4. In case anybody is wondering what presentation we’re referring to, a few of us sex workers attended a presentation by a cop and psychologist about prostitution. The promoted the same cliche, overgeneralized, and at best questionable information that I’ve heard and read so many times before. It was difficult to sit through, but I’m glad we were there and spoke up.

    • Whenever I read about something like this — a presentation by a cop and a psychologist — I am sad that the presentation didn’t involve formerly prostituted and/or traffficked women or survivors.

      I think this very polarized — choose a side– d ebate is not what women who’ve actually been there want. I think if we join our voices perhaps we’ll be able to take a leadership position in the movement, and work toward positive change for prostituted women.

      We need to put our energy into lifting each other up and working towards the decriminalization of the selling of sex by prostituted women. Because that’s something we all agree on.

      We can do this. We just need to keep our focus on the women in prostitution. Not on those making money off of them. Surely we can all agree that we never want another women in prostitution to die the terrible death that poor Marcia Powell did — jailed as she was for prostitution, may she rest in beautiful peace

  5. I will be posting about the experience shortly as well. I found it terribly sad that, for me, the presentation was more traumatic than anything I’ve experienced in sex work. Obviously, that is coming from a privileged… or lucky… position in the sex industry. It breaks my heart and enrages me to read of your experience, Vegan Vix. Adding insult to injury, the common discourse seems to be either, “Well, you’re a sex worker because you were sexually abused,” or, “You’re sexually abused because you’re a sex worker.” These arguments are logical fallacies, to say the least, and monstrous, apathetic, and abusive, to not even say the most. I recently read a fantastic article about violence and apathy towards sex workers, which I hope you will check out:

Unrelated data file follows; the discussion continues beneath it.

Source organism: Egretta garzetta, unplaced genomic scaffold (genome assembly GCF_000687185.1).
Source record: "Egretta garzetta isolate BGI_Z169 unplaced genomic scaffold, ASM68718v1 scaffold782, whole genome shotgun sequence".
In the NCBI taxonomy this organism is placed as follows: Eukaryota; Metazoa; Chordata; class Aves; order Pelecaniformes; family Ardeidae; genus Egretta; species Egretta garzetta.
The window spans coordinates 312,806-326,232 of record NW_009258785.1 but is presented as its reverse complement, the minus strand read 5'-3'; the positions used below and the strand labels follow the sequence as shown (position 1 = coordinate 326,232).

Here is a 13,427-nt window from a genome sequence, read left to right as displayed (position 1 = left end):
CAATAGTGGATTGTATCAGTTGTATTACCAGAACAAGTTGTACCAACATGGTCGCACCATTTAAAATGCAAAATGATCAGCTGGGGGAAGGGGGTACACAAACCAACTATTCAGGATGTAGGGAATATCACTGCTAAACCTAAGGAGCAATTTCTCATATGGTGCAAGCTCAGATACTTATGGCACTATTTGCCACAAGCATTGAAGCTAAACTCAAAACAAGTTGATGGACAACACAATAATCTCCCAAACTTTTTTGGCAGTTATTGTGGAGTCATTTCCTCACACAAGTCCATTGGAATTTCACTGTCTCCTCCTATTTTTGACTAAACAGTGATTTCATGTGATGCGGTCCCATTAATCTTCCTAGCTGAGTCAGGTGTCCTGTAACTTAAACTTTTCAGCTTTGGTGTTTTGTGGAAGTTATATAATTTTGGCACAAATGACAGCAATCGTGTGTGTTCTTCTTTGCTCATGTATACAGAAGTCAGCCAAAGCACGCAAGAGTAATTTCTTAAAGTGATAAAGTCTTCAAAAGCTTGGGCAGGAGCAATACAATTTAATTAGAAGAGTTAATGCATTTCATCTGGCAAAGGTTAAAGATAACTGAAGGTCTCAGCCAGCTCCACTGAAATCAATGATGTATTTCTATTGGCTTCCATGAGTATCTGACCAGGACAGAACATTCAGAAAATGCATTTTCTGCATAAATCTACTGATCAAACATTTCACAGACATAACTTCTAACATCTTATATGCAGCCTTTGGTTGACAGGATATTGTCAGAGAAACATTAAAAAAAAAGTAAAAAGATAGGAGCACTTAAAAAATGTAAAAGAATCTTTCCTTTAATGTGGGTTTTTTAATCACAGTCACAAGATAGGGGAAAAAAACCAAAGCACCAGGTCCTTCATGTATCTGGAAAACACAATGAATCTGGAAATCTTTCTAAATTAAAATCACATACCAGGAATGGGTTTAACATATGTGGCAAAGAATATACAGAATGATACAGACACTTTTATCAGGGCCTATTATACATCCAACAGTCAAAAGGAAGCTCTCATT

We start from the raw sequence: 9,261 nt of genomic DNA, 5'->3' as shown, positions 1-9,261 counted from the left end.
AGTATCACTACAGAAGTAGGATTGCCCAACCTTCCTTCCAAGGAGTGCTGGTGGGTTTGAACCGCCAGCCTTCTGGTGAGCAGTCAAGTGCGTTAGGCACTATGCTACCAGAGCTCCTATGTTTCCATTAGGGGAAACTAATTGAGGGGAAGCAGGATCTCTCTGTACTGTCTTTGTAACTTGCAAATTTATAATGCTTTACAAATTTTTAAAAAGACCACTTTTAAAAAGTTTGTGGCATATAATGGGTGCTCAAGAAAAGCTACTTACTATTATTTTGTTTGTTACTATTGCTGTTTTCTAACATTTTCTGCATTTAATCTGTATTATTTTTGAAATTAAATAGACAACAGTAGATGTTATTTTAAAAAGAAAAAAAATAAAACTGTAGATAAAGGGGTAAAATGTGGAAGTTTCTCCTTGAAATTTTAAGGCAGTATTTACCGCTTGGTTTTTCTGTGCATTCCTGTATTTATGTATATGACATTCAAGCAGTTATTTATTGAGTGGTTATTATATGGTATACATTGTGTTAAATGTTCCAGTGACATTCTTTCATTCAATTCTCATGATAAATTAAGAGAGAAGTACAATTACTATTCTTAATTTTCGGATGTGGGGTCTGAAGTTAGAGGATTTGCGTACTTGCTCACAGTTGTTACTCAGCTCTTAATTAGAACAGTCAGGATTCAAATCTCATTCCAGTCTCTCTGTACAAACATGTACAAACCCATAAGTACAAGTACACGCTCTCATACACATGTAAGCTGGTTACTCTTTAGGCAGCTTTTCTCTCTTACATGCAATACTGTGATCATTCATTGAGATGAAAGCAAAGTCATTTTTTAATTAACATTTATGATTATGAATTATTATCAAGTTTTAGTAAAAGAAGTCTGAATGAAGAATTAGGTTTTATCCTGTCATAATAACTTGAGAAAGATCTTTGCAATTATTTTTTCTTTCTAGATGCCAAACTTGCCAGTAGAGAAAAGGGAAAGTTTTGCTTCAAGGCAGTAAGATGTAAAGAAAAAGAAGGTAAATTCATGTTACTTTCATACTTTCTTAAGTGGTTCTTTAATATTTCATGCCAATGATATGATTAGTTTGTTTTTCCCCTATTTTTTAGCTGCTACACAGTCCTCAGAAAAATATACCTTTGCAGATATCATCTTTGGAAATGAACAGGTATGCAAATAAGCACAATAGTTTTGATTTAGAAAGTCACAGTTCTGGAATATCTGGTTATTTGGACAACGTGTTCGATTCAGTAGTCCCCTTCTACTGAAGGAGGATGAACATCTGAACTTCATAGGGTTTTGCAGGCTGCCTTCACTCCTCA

Thank you for a thoughtful and beyond personal post.

    • Thank you for the link to the blog above. It really reflects how I feel, and based on the comments, how many people feel. This issue of abuse is used against sex workers so much. Even though I’ve experienced violence as a sex worker, the abuse doesn’t totally define my whole life and who I am, nor does it prevent me from being able make informed decisions or think clearly. When people assume otherwise just because I’m a sex worker, that’s more traumatic than the physical violence I described (which I feel fortunate to have recovered from)and has a longer lasting effect emotionally. Why do some people have so much trouble getting this, especially as it relates to sex work.

      I recognize what you’re saying about the presentation we attended being more traumatic than anything you experienced in sex work. Even though there wasn’t physical violence at the presentation, it can still take an emotional toll. I think people often underestimate the power of widely accepted overgeneralizations, questionable (at best) information, and attitudes against sex workers, and how traumatic it is to be subject to these. Yet, many people seem to accept them without question, which adds to the trauma. I’m confident that by speaking out, we encouraged people (including the presenters and the audience) to critique the information presented -even if they didn’t do so publically-and we provided them with alternative information.

  6. Vegan Vixen,

    I’m really proud of you for getting through this terrible event and keeping your strength and humanity. And for having the courage to talk about it and how your views apply to it. Not an easy thing to be out about experiences like these and use them in a constructive way to advance positive social change.